by Terese Svoboda
Last month I saw the Whitney exhibit “no existe un mundo poshuracán: Puerto Rican Art in the Wake of Hurricane Maria.” As you might remember, Maria was a Category 4 storm that hit Puerto Rico September 20, 2017. According to Harvard University’s T.H. Chan School of Public Health, 4,645 Puerto Ricans died as a result of the storm, but according to the Puerto Rican government, only 64 died. The Whitney’s museum label stated that the smaller number “not only insulted the populace with its miscalculation but also undercounted at-risk sectors that experienced increased deaths from accidents, cardiac conditions, diabetes, suicide, and even leptospirosis—a usually rare, potentially deadly, yet preventable bacterial infection spread by rats that grew prevalent in the months following the storm due to contaminated water.” A year after the hurricane, an impromptu installation of over 3,000 pairs of shoes was placed in front of Puerto Rican government buildings to memorialize the actual number of dead..[i] Activist Puerto Ricans had the number 4,645 tattooed onto their bodies. During the 2019 summer, protests about the death toll discrepancy finally unseated governor Ricardo Rosselló.[ii]
Which of these numbers will be recorded in history, and why?
According to most historians, only eight people died during the the Great Fire in London in 1666. Bertrand Roehner, my friend and historiographer, brought up this fact when I visited him in Paris last week. He maintains that common sense is the key to recognizing history’s weaknesses, and science is the remedy. Despite having access to the tremendous advances in technology, statistics, and the tools of interpretation, he says the study of history has not progressed as a discipline. Why has archeology, anthropology and paleontology adopted scientific ways of ascertaining what happened in the past, but not history? He likes to point out how much the study of physics has moved forward in the three centuries since Newton’s theories in Principia. His choice of this 1687 publication as a milestone coincides with the nearly contemporaneous Great Fire of London.
The conflagration started in the middle of the night when most Londoners were asleep in their beds, the wind was strong, and the narrow streets created a vacuum that quickly spread the fire among structures mainly built of tar paper and wood. It burned for four days. The number eight in fatalities from such a huge fire is hard to believe. The London Gazette reported not a single death.[iii] However, no one actually counted the dead, making all numbers purely hearsay. The London office in charge of printing mortality data (begun the year before, when the plague was raging) was destroyed at the start of the fire. Because the smoldering buildings were visible for months, if not decades, historians do know with some degree of accuracy that well over 13,000 buildings were destroyed. “The third-largest city in the western world burns to the ground and, if contemporaries are to be believed, the death toll is in single figures. No doubt some deaths went unrecorded,” writes an historian in 2004.[iv]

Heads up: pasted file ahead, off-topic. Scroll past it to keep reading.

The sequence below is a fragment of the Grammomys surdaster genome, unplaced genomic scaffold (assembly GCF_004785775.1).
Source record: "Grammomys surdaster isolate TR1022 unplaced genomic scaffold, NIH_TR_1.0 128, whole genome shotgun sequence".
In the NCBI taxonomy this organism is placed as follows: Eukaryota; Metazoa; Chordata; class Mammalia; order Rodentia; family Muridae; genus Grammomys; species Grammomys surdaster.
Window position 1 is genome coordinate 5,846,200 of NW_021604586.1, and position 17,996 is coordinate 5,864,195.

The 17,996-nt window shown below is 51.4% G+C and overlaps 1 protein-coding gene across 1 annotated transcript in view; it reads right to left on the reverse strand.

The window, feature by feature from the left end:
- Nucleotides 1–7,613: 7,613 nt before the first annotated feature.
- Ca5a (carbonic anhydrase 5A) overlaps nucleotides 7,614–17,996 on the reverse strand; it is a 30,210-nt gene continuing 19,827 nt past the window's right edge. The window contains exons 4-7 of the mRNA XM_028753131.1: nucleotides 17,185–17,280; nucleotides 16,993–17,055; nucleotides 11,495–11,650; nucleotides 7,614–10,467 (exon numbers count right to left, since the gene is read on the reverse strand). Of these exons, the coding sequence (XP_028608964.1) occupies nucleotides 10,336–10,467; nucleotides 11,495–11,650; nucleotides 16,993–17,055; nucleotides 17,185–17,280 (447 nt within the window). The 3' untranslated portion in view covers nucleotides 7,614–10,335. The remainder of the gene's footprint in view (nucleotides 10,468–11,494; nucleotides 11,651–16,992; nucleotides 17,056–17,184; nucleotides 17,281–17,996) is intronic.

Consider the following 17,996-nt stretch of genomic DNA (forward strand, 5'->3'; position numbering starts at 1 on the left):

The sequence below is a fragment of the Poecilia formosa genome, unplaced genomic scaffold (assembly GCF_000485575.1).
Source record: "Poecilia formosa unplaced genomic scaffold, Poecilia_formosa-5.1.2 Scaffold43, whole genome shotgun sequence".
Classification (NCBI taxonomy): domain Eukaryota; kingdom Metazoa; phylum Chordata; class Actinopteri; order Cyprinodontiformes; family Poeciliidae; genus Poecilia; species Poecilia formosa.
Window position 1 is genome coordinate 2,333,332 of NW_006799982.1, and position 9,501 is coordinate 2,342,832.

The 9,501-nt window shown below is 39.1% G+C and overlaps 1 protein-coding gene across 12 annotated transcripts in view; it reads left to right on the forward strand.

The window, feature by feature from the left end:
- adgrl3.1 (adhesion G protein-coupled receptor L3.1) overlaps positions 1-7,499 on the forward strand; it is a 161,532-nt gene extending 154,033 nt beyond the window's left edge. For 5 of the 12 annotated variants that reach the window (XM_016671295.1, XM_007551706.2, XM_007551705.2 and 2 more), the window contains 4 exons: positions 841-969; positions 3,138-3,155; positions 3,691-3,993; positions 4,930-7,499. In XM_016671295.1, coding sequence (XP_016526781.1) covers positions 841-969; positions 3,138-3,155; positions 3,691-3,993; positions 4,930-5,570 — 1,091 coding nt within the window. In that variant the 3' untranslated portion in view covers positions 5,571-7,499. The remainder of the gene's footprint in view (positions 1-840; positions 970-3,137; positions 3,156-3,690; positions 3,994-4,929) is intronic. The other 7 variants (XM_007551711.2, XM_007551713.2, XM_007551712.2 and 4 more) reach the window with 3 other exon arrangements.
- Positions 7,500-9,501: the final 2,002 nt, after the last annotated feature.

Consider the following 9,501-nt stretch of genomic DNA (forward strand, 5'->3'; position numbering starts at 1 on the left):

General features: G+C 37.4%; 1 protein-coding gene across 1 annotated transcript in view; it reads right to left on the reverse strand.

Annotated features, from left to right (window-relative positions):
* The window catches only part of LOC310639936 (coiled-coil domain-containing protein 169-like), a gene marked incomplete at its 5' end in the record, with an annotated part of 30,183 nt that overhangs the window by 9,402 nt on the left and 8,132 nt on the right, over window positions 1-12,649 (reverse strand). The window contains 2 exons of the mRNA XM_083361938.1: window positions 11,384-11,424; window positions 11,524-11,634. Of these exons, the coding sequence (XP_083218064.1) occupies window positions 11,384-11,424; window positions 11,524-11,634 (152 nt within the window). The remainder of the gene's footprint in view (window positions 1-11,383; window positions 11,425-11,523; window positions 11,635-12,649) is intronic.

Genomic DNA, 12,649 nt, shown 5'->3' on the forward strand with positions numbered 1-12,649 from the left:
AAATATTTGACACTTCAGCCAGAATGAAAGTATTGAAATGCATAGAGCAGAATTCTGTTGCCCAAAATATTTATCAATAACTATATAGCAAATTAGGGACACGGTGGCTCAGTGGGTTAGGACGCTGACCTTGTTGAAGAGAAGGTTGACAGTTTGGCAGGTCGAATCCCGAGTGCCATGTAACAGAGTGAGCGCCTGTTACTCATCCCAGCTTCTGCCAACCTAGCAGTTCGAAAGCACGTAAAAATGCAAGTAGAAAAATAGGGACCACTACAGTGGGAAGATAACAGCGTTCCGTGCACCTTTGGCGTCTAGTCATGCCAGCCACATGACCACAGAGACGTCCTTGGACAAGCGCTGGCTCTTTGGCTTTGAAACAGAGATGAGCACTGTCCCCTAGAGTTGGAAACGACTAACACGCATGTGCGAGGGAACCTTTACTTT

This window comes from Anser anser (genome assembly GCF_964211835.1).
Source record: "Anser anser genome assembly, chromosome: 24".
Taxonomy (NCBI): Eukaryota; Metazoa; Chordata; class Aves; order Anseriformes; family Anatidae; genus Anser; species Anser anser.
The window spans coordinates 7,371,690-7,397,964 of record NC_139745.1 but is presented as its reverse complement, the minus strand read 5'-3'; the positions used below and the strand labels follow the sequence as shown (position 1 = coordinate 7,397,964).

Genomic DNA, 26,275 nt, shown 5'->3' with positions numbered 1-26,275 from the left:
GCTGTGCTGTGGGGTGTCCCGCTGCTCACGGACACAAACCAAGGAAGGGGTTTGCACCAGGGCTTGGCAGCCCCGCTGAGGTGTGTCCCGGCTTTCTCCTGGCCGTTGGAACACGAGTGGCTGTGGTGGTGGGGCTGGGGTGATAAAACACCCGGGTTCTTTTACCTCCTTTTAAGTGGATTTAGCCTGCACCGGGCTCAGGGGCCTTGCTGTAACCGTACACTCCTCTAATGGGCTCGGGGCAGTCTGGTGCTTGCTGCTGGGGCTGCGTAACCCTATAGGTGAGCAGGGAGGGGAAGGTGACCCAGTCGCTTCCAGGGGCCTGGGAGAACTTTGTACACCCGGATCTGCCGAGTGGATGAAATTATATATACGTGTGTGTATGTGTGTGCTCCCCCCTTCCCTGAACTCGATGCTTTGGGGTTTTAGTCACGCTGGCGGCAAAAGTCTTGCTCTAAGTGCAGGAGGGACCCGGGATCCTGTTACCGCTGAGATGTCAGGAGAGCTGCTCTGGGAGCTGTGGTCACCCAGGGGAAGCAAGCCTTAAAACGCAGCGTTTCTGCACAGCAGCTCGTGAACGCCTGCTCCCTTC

If history deals with facts, why not support them? Roehner and his colleague Peter Richmond set out to provide a more believable estimate by comparing analogous historical events, and by using statistical analysis. First they calculated the number of natural deaths for the population during the period of the fire, using a crude annual death rate of 2% calculated in the 1950s for developing countries. They came up with at least 87 deaths out of the 400,000 Londoners in the city during the fire, ten times the reported number of those who died. Then they compared the number of dead in six other large city fires, and after determining the standard deviation between them, and a standard deviation for the average, came up with 208 fatalities for London, plus or minus another 78. The large deviation accounts for all but one of the six fires having occurred during the 19th century, two hundred years after London’s, discrepancies in building materials, the varying sizes of the cities, the time the fires started, and other parameters. But the 208 plus or minus 78 at least begins to correct the anomaly of the significantly tiny number, and if you add those plus the 87 natural deaths, you get a much more believable 395 corpses at minimum, 473 maximum.